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Five Tips to Feng Shui a Nursery

Submitted by on January 16, 2014 – 5:03 pmOne Comment

Feng Shui Your Baby's Nursery

How you Can Feng Shui Your Baby’s Nursery to Create a Peaceful, Serene Environment

 

by Tisha Morris

Because babies are developing all five senses, they are extremely sensitive to the energy of their environment and are therefore quite the feng shui enthusiasts. In fact, good feng shui engages all five senses. For babies, it is important to engage the senses, but to not overwhelm them. In doing so, the nursery should feel safe, peaceful, and nurturing. Here are some tips to feng shui your baby’s nursery to create the ideal environment.

Engage the Senses

Play soft or classical music in the nursery is recommended. Include textured items for the baby to touch and feel. Use gentle and natural aromatherapy in the nursery, such as lavender in an oil diffuser.  Use a mobile above their bed is recommended to give them a sense of something around them as opposed to vast open space.  Clearly, mobiles serve other functions as well, such as developing eyesight.

Reduce the Clutter

Although a baby may not be able to see clutter in the room, he or she can pick it up energetically. In fact, their sixth sense is the strongest, which makes them extremely sensitive to their environment. Although babies like small spaces, the room shouldn’t feel crowded due to clutter. It is important therefore to have the baby nursery neat and organized. In other words, it shouldn’t be a room that is also used for storage or other functions. Do not store items underneath the crib, except for soft linens. (This goes for adult beds too!)

Practice Organization Early

Despite their actions at times, children love organization. It gives them a sense of boundaries and therefore safety. Organization is a learned behavior that is picked up at early ages so set a good example early. Have designated places for clothes and toys. As your child gets old enough, start teaching them how to pick up after themselves and where certain items go. They will start to feel an ownership over their belongings and a sense of taking care of themselves that will continue to benefit them as they get older.

Choose a Soft Color Palette

Stick with soft pastels and avoid primary colors. Colors emit a lot of energy, particularly the wall color of a room. The bolder the color, the more energy it emits into a room. The softer the color, the calmer it will be on a child’s energy. Since the primary function for a nursery is sleep, use colors that promote sleep. Pastels, such as soft yellow, blues, and greens, and monotones are calming to the nervous system.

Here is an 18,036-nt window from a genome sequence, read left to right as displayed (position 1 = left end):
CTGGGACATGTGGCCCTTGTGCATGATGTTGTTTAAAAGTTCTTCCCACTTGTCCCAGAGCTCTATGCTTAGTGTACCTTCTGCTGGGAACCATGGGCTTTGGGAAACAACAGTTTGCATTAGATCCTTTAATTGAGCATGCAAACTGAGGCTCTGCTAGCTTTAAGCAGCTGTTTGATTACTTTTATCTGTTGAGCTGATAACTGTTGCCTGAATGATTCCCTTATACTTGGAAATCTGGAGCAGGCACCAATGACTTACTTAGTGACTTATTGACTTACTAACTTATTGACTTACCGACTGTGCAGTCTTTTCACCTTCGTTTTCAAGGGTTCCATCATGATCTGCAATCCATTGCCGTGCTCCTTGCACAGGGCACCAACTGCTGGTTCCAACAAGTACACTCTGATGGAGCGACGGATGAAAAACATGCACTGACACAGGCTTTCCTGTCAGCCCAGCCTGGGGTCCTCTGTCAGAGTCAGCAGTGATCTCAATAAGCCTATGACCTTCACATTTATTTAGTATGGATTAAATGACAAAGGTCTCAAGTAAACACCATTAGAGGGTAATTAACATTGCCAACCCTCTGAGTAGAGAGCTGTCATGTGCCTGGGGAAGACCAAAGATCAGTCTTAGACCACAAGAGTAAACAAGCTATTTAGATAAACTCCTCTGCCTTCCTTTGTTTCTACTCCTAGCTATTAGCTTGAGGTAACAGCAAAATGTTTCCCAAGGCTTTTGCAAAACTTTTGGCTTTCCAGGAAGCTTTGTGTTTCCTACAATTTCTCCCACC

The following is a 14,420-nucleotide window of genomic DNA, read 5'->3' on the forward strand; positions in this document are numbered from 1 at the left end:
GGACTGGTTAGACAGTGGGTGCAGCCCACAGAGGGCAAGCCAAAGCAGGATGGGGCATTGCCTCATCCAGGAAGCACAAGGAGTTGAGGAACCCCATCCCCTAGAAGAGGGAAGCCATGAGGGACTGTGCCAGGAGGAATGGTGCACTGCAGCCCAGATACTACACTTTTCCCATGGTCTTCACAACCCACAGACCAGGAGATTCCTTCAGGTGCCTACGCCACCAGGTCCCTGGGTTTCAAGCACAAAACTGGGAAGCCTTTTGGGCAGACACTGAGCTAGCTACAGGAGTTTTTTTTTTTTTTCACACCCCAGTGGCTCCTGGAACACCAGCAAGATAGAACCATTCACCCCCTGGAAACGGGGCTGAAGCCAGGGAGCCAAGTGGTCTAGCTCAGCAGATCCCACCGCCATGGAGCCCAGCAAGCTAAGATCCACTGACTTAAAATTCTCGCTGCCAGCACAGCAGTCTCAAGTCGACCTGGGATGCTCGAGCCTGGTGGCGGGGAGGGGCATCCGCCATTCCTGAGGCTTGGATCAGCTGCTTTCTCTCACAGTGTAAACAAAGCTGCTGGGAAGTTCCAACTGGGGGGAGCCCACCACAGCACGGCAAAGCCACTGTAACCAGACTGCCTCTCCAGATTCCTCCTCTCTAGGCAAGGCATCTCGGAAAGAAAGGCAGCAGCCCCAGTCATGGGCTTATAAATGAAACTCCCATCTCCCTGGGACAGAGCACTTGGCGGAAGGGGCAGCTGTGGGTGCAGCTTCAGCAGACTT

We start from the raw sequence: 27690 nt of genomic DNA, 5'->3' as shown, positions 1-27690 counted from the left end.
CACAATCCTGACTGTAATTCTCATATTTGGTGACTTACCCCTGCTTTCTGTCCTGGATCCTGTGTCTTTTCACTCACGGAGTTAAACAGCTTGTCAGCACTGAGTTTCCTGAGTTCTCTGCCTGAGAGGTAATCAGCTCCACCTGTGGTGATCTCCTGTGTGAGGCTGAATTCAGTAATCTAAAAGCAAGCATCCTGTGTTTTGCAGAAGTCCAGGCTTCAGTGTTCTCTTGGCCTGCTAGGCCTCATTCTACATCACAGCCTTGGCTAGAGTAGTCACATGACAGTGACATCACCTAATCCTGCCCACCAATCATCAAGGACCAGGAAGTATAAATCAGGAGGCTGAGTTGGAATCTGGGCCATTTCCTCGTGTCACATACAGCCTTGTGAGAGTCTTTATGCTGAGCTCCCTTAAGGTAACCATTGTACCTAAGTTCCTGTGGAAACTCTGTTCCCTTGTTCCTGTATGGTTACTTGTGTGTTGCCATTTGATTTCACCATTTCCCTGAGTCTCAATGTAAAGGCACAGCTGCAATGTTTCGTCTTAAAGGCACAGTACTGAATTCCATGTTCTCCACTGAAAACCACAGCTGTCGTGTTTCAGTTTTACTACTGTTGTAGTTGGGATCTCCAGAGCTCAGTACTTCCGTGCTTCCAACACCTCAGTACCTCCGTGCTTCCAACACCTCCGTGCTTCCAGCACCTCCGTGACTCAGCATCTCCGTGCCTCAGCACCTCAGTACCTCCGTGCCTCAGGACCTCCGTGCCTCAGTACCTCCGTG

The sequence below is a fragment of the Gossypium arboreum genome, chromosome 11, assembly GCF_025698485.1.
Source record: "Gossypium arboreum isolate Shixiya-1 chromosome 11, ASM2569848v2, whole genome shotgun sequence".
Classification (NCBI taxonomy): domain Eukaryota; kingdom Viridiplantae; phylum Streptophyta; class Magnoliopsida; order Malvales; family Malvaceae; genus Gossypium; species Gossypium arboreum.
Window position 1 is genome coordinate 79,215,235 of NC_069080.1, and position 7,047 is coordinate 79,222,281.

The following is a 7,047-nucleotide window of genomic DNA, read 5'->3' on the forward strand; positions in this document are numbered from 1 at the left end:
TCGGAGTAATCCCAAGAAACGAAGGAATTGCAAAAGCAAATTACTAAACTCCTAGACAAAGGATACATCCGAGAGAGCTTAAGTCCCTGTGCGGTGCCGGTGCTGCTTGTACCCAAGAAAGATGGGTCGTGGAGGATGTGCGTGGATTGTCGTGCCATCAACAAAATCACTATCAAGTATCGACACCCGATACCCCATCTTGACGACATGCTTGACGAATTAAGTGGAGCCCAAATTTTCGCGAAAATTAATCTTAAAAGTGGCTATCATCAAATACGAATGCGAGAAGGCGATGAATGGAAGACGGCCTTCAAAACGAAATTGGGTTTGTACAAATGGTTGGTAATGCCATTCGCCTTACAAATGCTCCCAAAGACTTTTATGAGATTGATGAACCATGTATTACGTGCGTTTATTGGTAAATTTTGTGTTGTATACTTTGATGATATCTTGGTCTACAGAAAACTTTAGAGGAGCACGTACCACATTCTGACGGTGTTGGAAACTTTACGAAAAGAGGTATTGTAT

Choose Furniture Mindfully

Avoid large furniture items that give the appearance of towering over the bed. Babies want to feel safe, protected, and cradled, but oversized furniture can feel overbearing. Also avoid furniture pieces with harsh corners. Also be conscious of the history of the furniture that you place in a nursery. For example, an antique crib from the Civll War era carries with it the energy of its past. Consider the energy contained in family pieces and whether that it is positive or negative energy that you want carried forward for your child.

Tisha MorrisTisha Morris is a feng shui consultant, trainer, speaker, and author of Mind Body Home: Transform Your Life One Room at a Time (Llewellyn Worldwide) and Feng Shui Your Life: The Quick Guide to Decluttering Your Home and Renewing Your Life (Turner Publishing).  As an intuitive healer, Tisha combines healing energy, feng shui techniques and design aesthetics to turn challenging spaces into supportive environments that transform all those who live and encounter the space. Tisha incorporates inspirations from Chinese Medicine, Yoga, Buddhism, Shamanism, Sacred Geometry, Reconnective Healing, and Numerology into her feng shui practice with formal studies in Black Hat Sect of Tibetan Buddhism Feng Shui. She is also a Red Ribbon Member of the International Feng Shui Guild (IFSG).

One Comment »

  • Dede McDade says:

    What about elementary school rooms? My Grandson’s room is downright messy. There are things everywhere you look. I can not believe that a teacher thinks a room like his, would be a good learning environment for the students. It makes me anxious just going in there.

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